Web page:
Juvenile Idiopathic Arthritis (JIA) Transitional Care Systems Require Revision to Improve Patient Outcomes: Opinion Review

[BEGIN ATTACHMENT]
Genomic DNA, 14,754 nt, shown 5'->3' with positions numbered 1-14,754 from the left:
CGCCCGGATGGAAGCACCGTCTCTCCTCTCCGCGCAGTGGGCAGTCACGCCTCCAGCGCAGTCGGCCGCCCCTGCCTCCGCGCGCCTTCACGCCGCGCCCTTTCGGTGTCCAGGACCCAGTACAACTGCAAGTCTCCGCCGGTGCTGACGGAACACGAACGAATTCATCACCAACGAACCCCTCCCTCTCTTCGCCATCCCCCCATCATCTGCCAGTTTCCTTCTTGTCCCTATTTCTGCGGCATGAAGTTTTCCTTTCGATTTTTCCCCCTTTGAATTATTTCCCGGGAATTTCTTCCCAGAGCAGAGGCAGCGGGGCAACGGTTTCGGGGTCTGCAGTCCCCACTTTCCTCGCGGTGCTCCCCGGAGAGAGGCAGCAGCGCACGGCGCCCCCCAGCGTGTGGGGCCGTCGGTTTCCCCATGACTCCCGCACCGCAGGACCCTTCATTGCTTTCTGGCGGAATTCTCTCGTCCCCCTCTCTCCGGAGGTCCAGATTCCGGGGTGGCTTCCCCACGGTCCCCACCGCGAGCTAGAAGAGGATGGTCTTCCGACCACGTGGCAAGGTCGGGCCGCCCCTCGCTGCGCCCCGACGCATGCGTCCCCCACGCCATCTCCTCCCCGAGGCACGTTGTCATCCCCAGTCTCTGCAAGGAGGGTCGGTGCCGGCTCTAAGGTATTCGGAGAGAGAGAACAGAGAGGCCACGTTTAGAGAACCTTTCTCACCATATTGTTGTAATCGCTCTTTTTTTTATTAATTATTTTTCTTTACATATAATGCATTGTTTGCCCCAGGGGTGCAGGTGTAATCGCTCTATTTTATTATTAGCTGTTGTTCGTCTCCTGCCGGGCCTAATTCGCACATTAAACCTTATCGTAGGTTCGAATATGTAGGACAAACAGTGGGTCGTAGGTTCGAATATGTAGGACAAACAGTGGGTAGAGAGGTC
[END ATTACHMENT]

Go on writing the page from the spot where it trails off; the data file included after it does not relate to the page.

Juvenile Idiopathic Arthritis (JIA), encompassing a class of arthritis for which there is no known origin, is the most common chronic inflammatory rheumatic condition arising during childhood. It is associated with a diverse host of complications resulting from immune and growth dysregulation characteristic of JIA pathogenesis. Past evidence has shown that care of JIA patients as they transition into adulthood — whether it be psychological, rheumatological, etc. — has been significantly and systemically overlooked. Patients have reported feeling increasingly overwhelmed, unprepared, and dismissed during this time of care. Therefore, improving pediatric patients’ experiences, as they navigate transition readiness into the adult healthcare system is a prevalent issue. This report aims to provide evidence on JIA-specific institutional barriers to a successful transitional care experience into adulthood in multiple comparator jurisdictions. This investigation, which analyzed both qualitative and quantitative evidence, revealed that major obstructions to constructive transitional care experiences include: flaws in JIA classification and diagnosis, lack of critical skill building pre-transition, insufficient patient education on their condition, and absence of adult healthcare provider support post-transition. Despite major limitations existing within transitional care provision, there are a variety of successful frameworks that warrant more attention and analysis. Consequently, future directions should focus on these effective models for guidance in order to improve transitional care resources and services, and better support JIA patients.